M. Stephen Doherty

M. Stephen Doherty
The editor of Plein Air magazine at work

Wednesday, April 21, 2010

Great Landscape Paintings by F.E. Church

The Icebergs (originally The Union), by Frederic E. Church, on display
at the Dallas Museum of Art

The Icebergs, by Frederic Edwin Church, 1861. Collection the
Dallas Museum of Art, Dallas, Texas.

Oil Sketchs for The Icebergs

Sunset from Olana, by Frederic Edwin Church, July 2, 1870, oil, 11 1/6 x 15 1/8. Reproduced in the book Glories of the Hudson. Frederic Edwin Church's Views From Olana
(Cornell University Press, 2009).
I've always considered the 19th Century artist Frederic Edwin Church to be one of the greatest landscape painters, in part because I live along the Hudson River that he painted so often, and in part because his technique was so efficient and effective. His oil sketches show how much information can be recorded quickly if one is skilled at handling a bristle brush and various combinations of oil colors. In addition, his skills as a painter were matched by his cleverness in creating dramatic pictures and marketing them expertly. He made a point of painting exotic, unknown locations and exhibiting them in tents set up to make the massive canvases available to the general public.
Take for example, his painting of The Icebergs, one of the jewels in the collection of the Dallas Museum of Art. I had a chance to see the painting during a recent press trip sponsored by the Dallas Sheraton Hotel, and I bought a book on the painting that details its fascinating history. Church first titled the painting was The Union because he wanted to appeal to northern collectors during the Civil War, but he later changed the title when it seemed likely a British collector sympathetic to the Confederacy would purchase the painting.
Church's home in Hudson, New York has become a mecca for landscape painters who admire the 19th century artist as I do, and there is a new book reproducing a number of the oil sketches Church painted from his mountain-top home. Most were done quickly to capture the fleeting colors and light of dawn and dusk, and very few were ever developed into larger studio paintings. The founders of the Cooper-Hewitt Museum in New York acquired a large collection of Church's sketches because they believed they would be instructive to art students. I totally agree with the women who bought the sketches from the artist's estate.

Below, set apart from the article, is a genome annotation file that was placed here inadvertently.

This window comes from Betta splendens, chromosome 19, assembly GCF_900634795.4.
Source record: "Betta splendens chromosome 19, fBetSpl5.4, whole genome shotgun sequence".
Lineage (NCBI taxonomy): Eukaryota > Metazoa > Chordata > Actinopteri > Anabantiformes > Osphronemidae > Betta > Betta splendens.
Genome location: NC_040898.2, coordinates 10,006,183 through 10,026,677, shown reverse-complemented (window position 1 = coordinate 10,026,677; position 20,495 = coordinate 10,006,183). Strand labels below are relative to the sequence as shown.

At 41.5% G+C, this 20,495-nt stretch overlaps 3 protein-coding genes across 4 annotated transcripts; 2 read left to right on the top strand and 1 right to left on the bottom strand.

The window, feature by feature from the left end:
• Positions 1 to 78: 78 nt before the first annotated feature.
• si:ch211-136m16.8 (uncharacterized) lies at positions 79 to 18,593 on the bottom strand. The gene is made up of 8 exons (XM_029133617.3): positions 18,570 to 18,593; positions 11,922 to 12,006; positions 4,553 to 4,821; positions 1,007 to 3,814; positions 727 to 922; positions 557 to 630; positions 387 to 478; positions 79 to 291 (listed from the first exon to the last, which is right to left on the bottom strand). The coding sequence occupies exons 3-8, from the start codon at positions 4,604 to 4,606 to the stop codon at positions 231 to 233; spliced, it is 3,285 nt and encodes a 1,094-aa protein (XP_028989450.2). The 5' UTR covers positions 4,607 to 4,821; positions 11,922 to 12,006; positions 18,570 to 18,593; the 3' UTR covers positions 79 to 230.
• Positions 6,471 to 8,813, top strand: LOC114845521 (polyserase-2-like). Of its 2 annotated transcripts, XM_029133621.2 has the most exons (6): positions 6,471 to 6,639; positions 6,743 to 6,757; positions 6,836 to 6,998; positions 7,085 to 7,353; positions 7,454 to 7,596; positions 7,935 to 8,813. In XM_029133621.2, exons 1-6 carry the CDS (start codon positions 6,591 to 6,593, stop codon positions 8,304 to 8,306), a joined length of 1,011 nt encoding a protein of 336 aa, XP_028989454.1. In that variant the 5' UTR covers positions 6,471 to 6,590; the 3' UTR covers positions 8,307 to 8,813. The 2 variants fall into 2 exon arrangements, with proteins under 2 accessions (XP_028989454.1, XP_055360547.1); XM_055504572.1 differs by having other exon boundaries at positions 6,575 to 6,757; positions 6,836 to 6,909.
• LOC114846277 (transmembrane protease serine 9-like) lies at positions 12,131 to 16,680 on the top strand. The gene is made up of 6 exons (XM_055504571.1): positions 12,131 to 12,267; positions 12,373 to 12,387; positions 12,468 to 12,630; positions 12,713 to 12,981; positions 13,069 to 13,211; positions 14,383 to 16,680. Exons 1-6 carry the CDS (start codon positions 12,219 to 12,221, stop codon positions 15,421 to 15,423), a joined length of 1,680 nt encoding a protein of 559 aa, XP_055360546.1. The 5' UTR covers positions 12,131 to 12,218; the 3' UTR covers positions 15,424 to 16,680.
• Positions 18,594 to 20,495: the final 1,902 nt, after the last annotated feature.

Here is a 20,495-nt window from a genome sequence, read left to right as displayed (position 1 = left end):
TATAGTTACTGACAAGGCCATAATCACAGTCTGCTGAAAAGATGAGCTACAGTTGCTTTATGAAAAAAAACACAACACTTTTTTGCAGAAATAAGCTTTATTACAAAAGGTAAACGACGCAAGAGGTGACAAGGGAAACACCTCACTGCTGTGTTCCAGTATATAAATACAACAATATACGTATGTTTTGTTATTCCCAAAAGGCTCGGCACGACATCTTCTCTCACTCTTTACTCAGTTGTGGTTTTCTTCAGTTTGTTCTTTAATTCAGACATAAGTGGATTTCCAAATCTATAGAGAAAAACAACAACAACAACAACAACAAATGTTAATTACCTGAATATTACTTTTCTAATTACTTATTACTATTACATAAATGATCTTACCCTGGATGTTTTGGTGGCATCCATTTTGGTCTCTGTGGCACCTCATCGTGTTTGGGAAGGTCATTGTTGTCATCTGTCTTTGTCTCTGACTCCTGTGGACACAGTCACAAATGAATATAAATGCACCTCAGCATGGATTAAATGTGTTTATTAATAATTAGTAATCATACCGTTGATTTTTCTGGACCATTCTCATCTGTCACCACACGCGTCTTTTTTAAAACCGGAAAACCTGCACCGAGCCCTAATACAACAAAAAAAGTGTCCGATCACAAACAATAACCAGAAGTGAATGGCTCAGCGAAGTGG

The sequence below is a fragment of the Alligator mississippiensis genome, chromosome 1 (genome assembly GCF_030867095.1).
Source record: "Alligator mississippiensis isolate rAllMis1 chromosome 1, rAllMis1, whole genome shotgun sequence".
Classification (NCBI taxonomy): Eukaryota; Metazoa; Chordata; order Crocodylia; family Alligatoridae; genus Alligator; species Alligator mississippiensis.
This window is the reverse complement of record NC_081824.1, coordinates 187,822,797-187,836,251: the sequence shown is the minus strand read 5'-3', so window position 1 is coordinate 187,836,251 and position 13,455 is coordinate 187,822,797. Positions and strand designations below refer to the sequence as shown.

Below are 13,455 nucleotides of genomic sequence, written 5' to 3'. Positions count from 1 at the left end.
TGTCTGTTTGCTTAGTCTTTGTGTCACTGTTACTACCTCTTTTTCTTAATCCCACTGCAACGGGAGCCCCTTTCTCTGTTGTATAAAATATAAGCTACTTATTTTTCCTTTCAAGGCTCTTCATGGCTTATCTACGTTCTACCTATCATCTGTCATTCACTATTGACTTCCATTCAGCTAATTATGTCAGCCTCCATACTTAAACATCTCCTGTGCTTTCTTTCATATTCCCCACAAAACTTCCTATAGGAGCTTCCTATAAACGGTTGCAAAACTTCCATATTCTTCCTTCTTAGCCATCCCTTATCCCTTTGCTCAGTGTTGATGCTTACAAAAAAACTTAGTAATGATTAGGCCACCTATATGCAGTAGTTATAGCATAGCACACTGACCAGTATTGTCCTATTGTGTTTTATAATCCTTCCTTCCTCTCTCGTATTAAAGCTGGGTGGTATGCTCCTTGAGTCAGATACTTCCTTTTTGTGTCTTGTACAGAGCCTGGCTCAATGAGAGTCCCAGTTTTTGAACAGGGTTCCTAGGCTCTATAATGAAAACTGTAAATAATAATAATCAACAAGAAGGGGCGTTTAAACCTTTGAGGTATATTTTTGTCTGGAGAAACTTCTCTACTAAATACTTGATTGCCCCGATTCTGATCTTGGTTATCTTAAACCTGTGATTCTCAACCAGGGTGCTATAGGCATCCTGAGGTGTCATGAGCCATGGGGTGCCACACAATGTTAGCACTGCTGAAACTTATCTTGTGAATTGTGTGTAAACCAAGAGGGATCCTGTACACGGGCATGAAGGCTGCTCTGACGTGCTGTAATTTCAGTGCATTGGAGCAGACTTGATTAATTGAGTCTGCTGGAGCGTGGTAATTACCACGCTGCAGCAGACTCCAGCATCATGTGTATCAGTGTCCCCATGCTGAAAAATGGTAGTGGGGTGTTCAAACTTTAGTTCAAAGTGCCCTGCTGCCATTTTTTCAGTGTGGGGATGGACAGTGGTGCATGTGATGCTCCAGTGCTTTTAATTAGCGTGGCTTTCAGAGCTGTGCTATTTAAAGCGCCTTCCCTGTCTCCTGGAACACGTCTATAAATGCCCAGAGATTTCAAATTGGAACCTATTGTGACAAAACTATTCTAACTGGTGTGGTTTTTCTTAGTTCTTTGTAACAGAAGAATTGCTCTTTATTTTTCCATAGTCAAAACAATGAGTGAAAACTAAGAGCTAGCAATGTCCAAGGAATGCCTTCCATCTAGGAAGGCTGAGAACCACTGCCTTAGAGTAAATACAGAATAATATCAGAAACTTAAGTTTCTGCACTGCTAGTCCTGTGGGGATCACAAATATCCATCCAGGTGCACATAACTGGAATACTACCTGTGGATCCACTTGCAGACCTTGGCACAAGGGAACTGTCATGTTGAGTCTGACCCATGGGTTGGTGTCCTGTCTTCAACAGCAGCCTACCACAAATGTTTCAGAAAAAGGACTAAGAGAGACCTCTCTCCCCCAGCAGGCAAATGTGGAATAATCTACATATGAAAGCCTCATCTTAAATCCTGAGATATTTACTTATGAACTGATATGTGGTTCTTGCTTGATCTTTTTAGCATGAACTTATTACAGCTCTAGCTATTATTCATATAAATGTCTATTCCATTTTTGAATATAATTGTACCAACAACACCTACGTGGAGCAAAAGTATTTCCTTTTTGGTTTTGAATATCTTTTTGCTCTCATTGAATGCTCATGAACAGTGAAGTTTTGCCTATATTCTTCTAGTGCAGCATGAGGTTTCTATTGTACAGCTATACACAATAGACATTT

Saturday, April 17, 2010

Pigment Sticks and Encaustics

Cynthia Winika applies melted encaustic paint to an Encausticbord panel.

Cynthia using a heat gun to fuse RandF encaustics to the panel

Cynthia demonstrating a range of techniques possible with encaustics, including scraping into the wax and pigment, adding collage elements, and building up thick textures.

I recently participated in a one-day workshop in encaustic painting at the offices of RandF Handmade Paints (http://www.rdpaints.com/) in Kingston, New York. Artist Cynthia Winika gave me a tour of the plant where RandF Pigment Sticks and RandF Encaustic Paints are made, and then she demonstrated a range of techniques using the sticks made from wax, pigment, and damar crystals. Cynthia also introduced a new board made specifically for encaustic by Ampersand that is called Encausticbord.
Encaustic is one of the oldest painting materials and is usually associated with Egyptian mummy portraits painted on wood and wrapped with the bodies of noble persons; but there are a number of contemporary artists like Jasper Johns, Nancy Graves, Linda Benglis, and Richard Serra who use the medium to create paintings that can have either a matte finish, textured surface or a jewel -like polished finish. RandF makes their sticks by combining bees wax with pigment and a small amount of damar so they can be melted, applied to a rigid support, fused with heat, and then polished. The company provides literature to explain the process and also offers workshops in their offices and at other locations.
RandF Handmade Paints also manufactures Pigment Sticks, a solid form of oil color that can be used with tube colors to create paintings. I plan to use the sticks during the initial drawing stage of my painting process because they allow me to translate the direct action of my hand and arm to the initial lines on a canvas or panel, and I can then dissolve the paint to establish the big shapes within a landscape or figure painting.
I'll be introducing RandF Pigment Sticks to the students who participate in my upcoming workshop in Hawaii, and I'll be posting the results on this blog.

Tuesday, April 13, 2010

Drawing & Painting With Other Artists

Wendy Walworth painting the landscape en plein air.

Patricia Watwood painting on a chilly Friday afternoon.

John Dowd painting the spring landscape
My charcoal portrait drawing of Roland Szegi

Over the weekend of April 9-11, 2010, Christopher ("Kip") Forbes hosted a group of 11 artists at his estate, Timberfield, in New Jersey. Roland Szegi and Chase Keller posed in the living room of one of the cottage and in a walled garden, and a number of artists painted landscape on the grounds. There will be a short article about the gather in the summer issue of Workshop magazine (http://www.artistdaily.com/), and an exhibition of the artists' work will be held in the fall at the Forbes Galleries at 60 Fifth Avenue in New York.

This was the sixth collaboration between Forbes,Inc and American Artist. Three were held at the Forbes Trinchera Ranch in Colorado (1996, 1999, and 2006), one at the Forbes Chateau de Balleroy in Normandy, France (1997), and one at Old Battersea House in London (2004). Following in the tradition of previous gatherings, the artists and hosts had an enjoyable time together, and the artists created great artwork.